February 9, 2021

Any fans of Deep Purple or, especially, of Glenn Hughes, will need no introduction to Trapeze, as they were the band that Hughes was with in the early ’70s until 1973, when the Purple job came a-calling. In fact, Trapeze themselves were something of a ‘reverse supergroup’, since the three core members – unknown at the time – all went on to big name bands; in addition to Hughes, guitarist Mel Galley did time in Whitesnake in the ’80s, while drummer Dave Holland did a long stint with Judas Priest. The three albums here, all released in deluxe multi-disc editions, are the three albums recorded with Hughes before he jumped ship – though the band did continue on following his departure for a couple of further albums.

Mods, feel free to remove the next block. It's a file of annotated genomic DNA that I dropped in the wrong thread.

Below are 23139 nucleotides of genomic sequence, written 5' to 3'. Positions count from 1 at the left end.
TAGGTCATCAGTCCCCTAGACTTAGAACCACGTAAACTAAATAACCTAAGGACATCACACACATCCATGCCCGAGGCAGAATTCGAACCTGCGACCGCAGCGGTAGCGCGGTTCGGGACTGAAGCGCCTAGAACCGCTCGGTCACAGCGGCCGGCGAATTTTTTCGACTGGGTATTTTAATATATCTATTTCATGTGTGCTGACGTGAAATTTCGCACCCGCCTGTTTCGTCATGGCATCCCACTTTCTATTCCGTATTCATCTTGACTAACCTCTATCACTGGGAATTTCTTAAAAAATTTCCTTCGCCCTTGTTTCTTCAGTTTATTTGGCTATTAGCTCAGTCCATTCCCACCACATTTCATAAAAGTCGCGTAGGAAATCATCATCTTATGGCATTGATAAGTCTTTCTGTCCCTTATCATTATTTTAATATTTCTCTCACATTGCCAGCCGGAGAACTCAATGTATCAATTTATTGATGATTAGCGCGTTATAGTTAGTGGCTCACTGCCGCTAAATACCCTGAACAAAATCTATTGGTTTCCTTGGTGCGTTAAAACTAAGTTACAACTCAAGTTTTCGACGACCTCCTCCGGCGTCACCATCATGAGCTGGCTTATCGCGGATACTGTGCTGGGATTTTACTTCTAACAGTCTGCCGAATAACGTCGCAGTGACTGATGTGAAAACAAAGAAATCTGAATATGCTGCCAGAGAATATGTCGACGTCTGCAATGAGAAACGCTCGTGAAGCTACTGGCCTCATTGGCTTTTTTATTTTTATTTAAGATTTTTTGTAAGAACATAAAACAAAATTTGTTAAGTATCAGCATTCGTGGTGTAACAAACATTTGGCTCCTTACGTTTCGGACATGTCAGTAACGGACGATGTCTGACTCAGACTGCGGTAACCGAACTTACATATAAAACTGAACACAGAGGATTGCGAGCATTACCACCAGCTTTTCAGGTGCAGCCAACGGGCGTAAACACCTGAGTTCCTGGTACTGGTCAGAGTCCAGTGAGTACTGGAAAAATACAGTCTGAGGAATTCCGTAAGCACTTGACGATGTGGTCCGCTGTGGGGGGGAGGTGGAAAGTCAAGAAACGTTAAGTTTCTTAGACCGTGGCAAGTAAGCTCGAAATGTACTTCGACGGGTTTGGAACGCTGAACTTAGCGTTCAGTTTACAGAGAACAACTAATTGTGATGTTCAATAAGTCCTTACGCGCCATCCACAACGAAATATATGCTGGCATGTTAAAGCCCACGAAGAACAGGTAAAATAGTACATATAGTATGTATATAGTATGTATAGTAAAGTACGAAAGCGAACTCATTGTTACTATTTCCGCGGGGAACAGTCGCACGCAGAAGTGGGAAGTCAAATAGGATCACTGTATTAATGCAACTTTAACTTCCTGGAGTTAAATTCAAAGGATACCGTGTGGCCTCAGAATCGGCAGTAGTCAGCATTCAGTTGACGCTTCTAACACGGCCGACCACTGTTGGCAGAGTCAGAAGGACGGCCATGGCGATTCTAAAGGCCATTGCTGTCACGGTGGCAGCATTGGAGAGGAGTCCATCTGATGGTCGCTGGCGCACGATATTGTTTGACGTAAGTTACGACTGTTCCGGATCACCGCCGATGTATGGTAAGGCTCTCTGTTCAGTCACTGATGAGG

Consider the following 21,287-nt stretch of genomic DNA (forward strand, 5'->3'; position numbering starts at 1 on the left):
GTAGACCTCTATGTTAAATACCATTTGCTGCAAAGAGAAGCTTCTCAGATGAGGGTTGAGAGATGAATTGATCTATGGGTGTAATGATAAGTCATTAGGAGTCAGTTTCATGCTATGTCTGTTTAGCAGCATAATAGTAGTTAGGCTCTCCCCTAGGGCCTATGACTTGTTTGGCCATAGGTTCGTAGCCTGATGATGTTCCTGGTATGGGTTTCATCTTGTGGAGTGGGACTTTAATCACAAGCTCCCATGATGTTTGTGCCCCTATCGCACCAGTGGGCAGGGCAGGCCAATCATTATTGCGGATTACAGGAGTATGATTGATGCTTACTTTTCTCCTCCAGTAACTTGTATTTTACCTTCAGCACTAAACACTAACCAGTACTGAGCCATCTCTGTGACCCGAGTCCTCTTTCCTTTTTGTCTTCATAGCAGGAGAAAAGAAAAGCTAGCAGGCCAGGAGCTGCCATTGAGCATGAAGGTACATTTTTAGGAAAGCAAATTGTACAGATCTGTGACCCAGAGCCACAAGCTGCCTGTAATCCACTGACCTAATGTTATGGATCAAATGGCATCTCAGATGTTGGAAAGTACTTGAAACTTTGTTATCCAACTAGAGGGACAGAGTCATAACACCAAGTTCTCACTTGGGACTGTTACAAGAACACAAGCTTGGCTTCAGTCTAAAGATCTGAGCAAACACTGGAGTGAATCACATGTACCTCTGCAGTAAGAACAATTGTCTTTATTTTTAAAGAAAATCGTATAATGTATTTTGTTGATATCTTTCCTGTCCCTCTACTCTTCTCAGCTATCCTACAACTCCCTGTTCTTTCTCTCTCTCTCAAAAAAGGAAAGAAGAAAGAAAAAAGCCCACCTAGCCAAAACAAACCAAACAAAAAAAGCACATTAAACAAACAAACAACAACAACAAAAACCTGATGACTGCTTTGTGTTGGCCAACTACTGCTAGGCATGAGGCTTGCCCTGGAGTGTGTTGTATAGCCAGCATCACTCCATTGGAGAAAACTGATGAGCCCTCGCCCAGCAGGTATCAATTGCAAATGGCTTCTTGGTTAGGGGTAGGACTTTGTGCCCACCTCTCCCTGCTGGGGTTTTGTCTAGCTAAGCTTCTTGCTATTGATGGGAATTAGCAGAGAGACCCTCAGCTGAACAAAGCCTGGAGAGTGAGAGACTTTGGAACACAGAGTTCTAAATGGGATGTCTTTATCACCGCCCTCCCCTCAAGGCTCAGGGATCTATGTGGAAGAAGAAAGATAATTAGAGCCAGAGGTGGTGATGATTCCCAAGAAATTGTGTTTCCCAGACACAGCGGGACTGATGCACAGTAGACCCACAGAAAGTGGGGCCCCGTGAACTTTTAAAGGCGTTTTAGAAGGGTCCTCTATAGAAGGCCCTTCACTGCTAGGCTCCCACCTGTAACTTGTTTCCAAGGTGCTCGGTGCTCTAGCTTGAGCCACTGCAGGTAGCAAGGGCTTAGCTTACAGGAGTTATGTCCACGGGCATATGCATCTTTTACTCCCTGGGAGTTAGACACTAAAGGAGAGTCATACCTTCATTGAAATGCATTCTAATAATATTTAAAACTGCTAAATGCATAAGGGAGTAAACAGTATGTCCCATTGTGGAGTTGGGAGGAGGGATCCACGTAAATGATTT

The self-titled debut album, from 1970 is something of an anomaly in the Trapeze catalogue. It is the only album recorded by the original five-piece band, which also included Terry Rowley (keyboards, flute) and John Jones (vocals, trumpet) in the line-up. The band had been discovered by Moody Blues bassist John Lodge, and signed to the Moodies’ own Threshold label, and it is perhaps no surprise that the music on the record resembles a slightly more psychedelic Moody Blues rather than the funk/hard rock/soul hybrid that the band turned into thereafter. In fact, Lodge produced both this album and its follow-up. There is some nice material, with Rowley’s Send Me No More Letters an obvious standout – indeed, such is the commercial strength of this particular song that it remains a mystery why it flopped as a single. Another Day – the flip side of that single – is another highlight, as is Hughes’ Wings, albeit with him over-singing it slightly at times. Overall though, it’s a curio rather than an essential album in the band’s catalogue. The longest track here is the three-part Fairy Tale / Verily Verily / Fairy Tale, which is in effect one song wrapped up in a completely unrelated one. It’s curious as well – if you have ever felt the burning need to hear Glenn Hughes crooning ‘Verily, Verily, I say unto you…’, then here’s your chance! Notably, Hughes had not assumed the lead vocal role yet, sharing the singing duties with the rather good voice of Jones. In fact, the bonus disc included with this one is the real reason to pick this edition up, as there is some great – and fascinating – stuff on there. Okay, you do get four more versions of Send Me No Letters (UK single, US single and two BBC Radio sessions) which is pushing it a bit, but elsewhere are real gems. Four demos are included, longer and more powerful songs than those on the album – and all four are, to these ears, clearly superior, and the work of a more confident band. The smouldering blues of Seafull would turn up on the next album, but Across The Water, Across The Sea and the lengthy New Life Again disappeared without trace, which is a real shame as both are excellent. There is also a 1969 three-song session for radio show Colour Me Pop, which featured a young and clearly embryonic band opening with Steppenwolf’s Magic Carpet Ride. If that is an unexpected cover song, they then follow it up with, of all things, Fairport Convention’s signature song Meet On The Ledge! It’s a decent enough version, but your mind just keeps saying ‘but this isn’t Fairport!’ Fascinating stuff, indeed.